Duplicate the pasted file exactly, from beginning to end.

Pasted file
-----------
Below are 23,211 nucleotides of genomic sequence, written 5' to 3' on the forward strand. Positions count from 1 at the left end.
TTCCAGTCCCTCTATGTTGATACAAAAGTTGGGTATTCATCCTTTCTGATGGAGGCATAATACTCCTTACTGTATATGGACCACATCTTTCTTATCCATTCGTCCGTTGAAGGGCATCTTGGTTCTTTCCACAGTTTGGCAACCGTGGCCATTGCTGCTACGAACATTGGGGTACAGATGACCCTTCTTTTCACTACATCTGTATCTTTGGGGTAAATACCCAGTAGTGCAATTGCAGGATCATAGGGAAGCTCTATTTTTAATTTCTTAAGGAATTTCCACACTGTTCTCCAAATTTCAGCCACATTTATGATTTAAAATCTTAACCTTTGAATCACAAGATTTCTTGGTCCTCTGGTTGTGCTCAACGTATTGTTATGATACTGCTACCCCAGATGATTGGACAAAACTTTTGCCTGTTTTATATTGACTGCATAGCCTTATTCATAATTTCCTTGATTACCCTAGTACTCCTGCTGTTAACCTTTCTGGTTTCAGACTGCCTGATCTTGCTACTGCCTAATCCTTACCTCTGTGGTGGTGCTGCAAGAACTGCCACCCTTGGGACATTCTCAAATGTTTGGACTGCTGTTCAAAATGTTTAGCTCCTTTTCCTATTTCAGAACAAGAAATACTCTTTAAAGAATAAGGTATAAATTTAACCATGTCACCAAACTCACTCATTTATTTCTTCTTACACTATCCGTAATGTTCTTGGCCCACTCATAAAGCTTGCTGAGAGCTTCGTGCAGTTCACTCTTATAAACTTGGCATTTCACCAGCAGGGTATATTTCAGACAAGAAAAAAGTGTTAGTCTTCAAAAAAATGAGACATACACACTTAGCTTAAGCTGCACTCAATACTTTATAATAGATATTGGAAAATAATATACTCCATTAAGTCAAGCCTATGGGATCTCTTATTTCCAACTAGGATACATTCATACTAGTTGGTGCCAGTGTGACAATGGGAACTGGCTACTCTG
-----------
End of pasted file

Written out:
Below are 23,211 nucleotides of genomic sequence, written 5' to 3' on the forward strand. Positions count from 1 at the left end.
TTCCAGTCCCTCTATGTTGATACAAAAGTTGGGTATTCATCCTTTCTGATGGAGGCATAATACTCCTTACTGTATATGGACCACATCTTTCTTATCCATTCGTCCGTTGAAGGGCATCTTGGTTCTTTCCACAGTTTGGCAACCGTGGCCATTGCTGCTACGAACATTGGGGTACAGATGACCCTTCTTTTCACTACATCTGTATCTTTGGGGTAAATACCCAGTAGTGCAATTGCAGGATCATAGGGAAGCTCTATTTTTAATTTCTTAAGGAATTTCCACACTGTTCTCCAAATTTCAGCCACATTTATGATTTAAAATCTTAACCTTTGAATCACAAGATTTCTTGGTCCTCTGGTTGTGCTCAACGTATTGTTATGATACTGCTACCCCAGATGATTGGACAAAACTTTTGCCTGTTTTATATTGACTGCATAGCCTTATTCATAATTTCCTTGATTACCCTAGTACTCCTGCTGTTAACCTTTCTGGTTTCAGACTGCCTGATCTTGCTACTGCCTAATCCTTACCTCTGTGGTGGTGCTGCAAGAACTGCCACCCTTGGGACATTCTCAAATGTTTGGACTGCTGTTCAAAATGTTTAGCTCCTTTTCCTATTTCAGAACAAGAAATACTCTTTAAAGAATAAGGTATAAATTTAACCATGTCACCAAACTCACTCATTTATTTCTTCTTACACTATCCGTAATGTTCTTGGCCCACTCATAAAGCTTGCTGAGAGCTTCGTGCAGTTCACTCTTATAAACTTGGCATTTCACCAGCAGGGTATATTTCAGACAAGAAAAAAGTGTTAGTCTTCAAAAAAATGAGACATACACACTTAGCTTAAGCTGCACTCAATACTTTATAATAGATATTGGAAAATAATATACTCCATTAAGTCAAGCCTATGGGATCTCTTATTTCCAACTAGGATACATTCATACTAGTTGGTGCCAGTGTGACAATGGGAACTGGCTACTCTG